Saturday, November 3, 2012

some of the comments appended to Andrew Ryce's Trap article at Resident Advisor tickled me:

Sheeeit! another subgenre raises its head..... like a blackhead going full on pustular.

I have Now Thats What I Call Trap, on MOS in heavy rotation......

Andrew ,The Guardian will be contacting you soon as the UKs go to expert on North Americas hottest new scene.Please contact Idris Elba for the documentary vox pop.

I call bs on a bs article, about bs tracks, played at bs festivals by bs jocks but then again, I am 43years old.

To the editors, please stop infantilising this site! the interweb is brimming with digital faeces, why do you feel the need to contribute?

Smilies and Trap music Fuckever!
Leave this stuff to Sherburne and Reynolds, if and when it does drug noise is so nineties

and more sensibly

Trap def. has its qualities if you don't have a problem with stupid, full on and energetic dance music. I must confess that I sometimes like the idea behind it all more than the music itself, but I can't deny there are som really cool trap(y) stuff out there.

Someone compared the trap movement with UK hardcore back in the 90s. I would even go as far as comparing it to the first wave of house music in the 80s. The raw energy is there, the young age and background of the producers, the cheap equipment (or probably illegaly downloaded), the uneven quality of the output and the movement around the music. There are of course differences but I still see it as very much the same thing.


I'm a long-term junglist and trap 4 me is 'hiphop finally got dancemusic'. I enjoy every bit of it. It's got the same fire and badness as raggajungles amen tear-out's. Music does no have to be serious. Fck the haters- move on. Let's mash in some more jungle in this soup + ragga and distored sound of hardstyle and that will be be gold.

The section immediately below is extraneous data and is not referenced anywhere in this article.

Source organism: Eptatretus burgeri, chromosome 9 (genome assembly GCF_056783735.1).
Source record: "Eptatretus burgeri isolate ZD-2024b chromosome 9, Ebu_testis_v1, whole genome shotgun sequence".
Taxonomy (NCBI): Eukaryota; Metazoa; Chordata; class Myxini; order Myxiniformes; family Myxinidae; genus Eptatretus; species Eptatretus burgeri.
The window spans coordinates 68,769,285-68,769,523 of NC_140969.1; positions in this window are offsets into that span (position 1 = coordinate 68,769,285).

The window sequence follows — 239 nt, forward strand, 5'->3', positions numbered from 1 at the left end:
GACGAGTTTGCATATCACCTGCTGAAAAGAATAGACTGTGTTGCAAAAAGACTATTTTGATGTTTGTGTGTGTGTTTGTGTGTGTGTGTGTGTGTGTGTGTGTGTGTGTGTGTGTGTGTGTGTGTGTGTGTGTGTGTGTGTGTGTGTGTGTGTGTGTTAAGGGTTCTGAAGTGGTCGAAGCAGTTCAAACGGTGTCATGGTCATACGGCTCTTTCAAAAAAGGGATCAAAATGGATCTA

the article itself raises a lot of interesting issues:

is this the first time that a genre has emerged that is like a slightly-distorted-mirror-image of an already existing genre, on which it is fully parasitic, right down to having the exact same name as the original genre? (at least drill 'n' bass was a nomenclative tweak on drum 'n' bass). A para-genre, existing besides the real-thing but without really interacting with it.

is this the first time that underground dance music has so totally followed the lead of commercial mainstream black music? because trap, or trap-py styled street rap, is about 60 percent of what you hear on stations like LA's Power FM, from artists like Tyga, as also picked up on for certain tracks by Nicki Minaj and Rihanna

the other thing (as per the previous post about the frozen idea of "contemporary" in sonics across the musical spectrum) is this question of  how different it really is from all the Dirty South rap of the early 2000s or even late 1990s -- something Ryce points to without necessarily intending to through  his description of Lex Luger's production style as "like a satanic Mannie Fresh"

I listen to Power FM regularly in the car and often hear things that make me go "oooh, that's cool,"that's modern sounding , "oh yes yes yes, it's 2012, for real". But then recently I heard something that made me really go "ooooh gosh": it felt  so advanced, so strange and off-kilter in its groove structure.

It took me about half a minute before I realised it was Ludacris's "What's Your Fantasy" -- one of my favorite street rap tunes of the early 2000s! Released in September 2000 in fact, twelve years ago...

Still and all, it's good stuff, the real-deal original trap, and the secondary-parasitic internet version of it - not retro but nowtro

shame about the lyrics, yes, but then if the sound is in a sense arrested, then you'd perhaps expect the social consciousness to be equally retarded

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